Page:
But of course we have to consider the consequences of such a change and whether these changes could end up hurting some of the litigants. One of the concerns here, is that if we make it too easy, people won’t seek the advice of an attorney. If they don’t seek the advice of an attorney, then they might give up certain rights or property that they did not have to.
Another concern that has been expressed is that if the parties don’t appear in court then their identity may not be verified. This could give rise to fraud. Believe it or not, people are not above filing papers in court and fraudulently representing that their spouse signed the agreement. However, this problem appears to have been addressed. The legislation simply requires that all signatures be notarized. A notary checks a person’s phot identification before notarizing a document. The Court could rely on the notarization as evidence that the real party signed the forms. In fact, when a case is in court, the court never requires a person to show photo identification to prove their identity. The Court merely relies on the statements of the witness that they are who they say they are.
Some people have expressed the concern that we might be making divorce too easy. State Representative Ben McGorty, R-Shelton, was quoted in the Connecticut Law Tribune as saying “ I don’t promote divorce. I think a couple came together for a reason and should try to work it out, unless it is a violent relationship.” He went on to say “ With the right counseling, most couples can make it work. A lot of people do things in the heat of the moment. If they get in an argument, they could be divorced quickly.”
I believe Mr. McGorty’s idea of divorce is somewhat un-enlightened. He seems to only believe in divorce if there has been violence. As an attorney, I have seen the long term mental effects that bad relationships have on people. A Violent relationship is just not the only valid reason for divorce. I also believe he is somewhat naïve about why people get married and divorced. Most people still get married with the intent that they are getting married for life. In my practice, I usually see people who are getting divorced because of some very bad compatibility problems. These problems can lead to the mental anguish and suffering a discussed above. While I have seen some people come to me about a divorce within a year of getting married, they have all been people with serious compatibility problems. Even though the marriage was short, they still needed to get a divorce.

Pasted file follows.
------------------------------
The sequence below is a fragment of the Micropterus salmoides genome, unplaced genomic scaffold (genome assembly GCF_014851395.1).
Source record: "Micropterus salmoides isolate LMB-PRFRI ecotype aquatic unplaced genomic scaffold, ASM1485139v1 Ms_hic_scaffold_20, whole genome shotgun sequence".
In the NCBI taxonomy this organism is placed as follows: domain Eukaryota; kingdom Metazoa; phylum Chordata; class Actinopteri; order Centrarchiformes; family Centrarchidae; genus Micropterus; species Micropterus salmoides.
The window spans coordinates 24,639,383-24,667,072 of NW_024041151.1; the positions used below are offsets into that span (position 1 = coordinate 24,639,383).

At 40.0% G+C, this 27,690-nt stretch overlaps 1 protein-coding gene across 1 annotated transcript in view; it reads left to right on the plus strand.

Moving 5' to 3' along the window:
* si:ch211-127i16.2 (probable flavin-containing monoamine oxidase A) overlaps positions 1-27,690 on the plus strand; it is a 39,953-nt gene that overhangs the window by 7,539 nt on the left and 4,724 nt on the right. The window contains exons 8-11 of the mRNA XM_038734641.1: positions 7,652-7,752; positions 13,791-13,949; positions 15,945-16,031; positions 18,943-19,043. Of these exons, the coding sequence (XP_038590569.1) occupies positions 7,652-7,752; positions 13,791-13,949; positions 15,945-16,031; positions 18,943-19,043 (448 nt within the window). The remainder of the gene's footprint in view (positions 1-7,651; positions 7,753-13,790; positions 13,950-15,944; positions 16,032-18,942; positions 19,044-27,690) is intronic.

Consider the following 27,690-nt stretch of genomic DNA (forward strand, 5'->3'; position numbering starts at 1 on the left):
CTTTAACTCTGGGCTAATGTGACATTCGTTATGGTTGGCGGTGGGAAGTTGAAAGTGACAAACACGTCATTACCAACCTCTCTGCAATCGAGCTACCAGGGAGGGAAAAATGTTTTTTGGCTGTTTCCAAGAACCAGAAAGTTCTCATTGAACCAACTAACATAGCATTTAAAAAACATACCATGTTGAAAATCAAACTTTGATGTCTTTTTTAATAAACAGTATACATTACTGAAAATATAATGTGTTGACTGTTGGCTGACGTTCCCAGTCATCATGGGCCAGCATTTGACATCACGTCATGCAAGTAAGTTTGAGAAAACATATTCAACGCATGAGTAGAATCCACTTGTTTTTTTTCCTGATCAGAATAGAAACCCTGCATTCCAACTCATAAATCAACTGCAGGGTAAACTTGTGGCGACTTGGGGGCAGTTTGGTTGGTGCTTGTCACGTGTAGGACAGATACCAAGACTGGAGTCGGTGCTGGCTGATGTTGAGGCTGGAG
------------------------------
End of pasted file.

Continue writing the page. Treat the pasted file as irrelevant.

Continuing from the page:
Overall, I feel this new legislation is a good step toward making divorce easier for people who don’t have a lot of money to divide up and fight about. The State’s real interest in making people wait for their divorce is to make sure that children are properly cared for and that one spouse is not being left behind with little money. The State has an interest that one spouse doesn’t get left with nothing and ending up on welfare while the spouse left the marriage with the ability to provide support. Thus the State’s interests appear to have been properly served.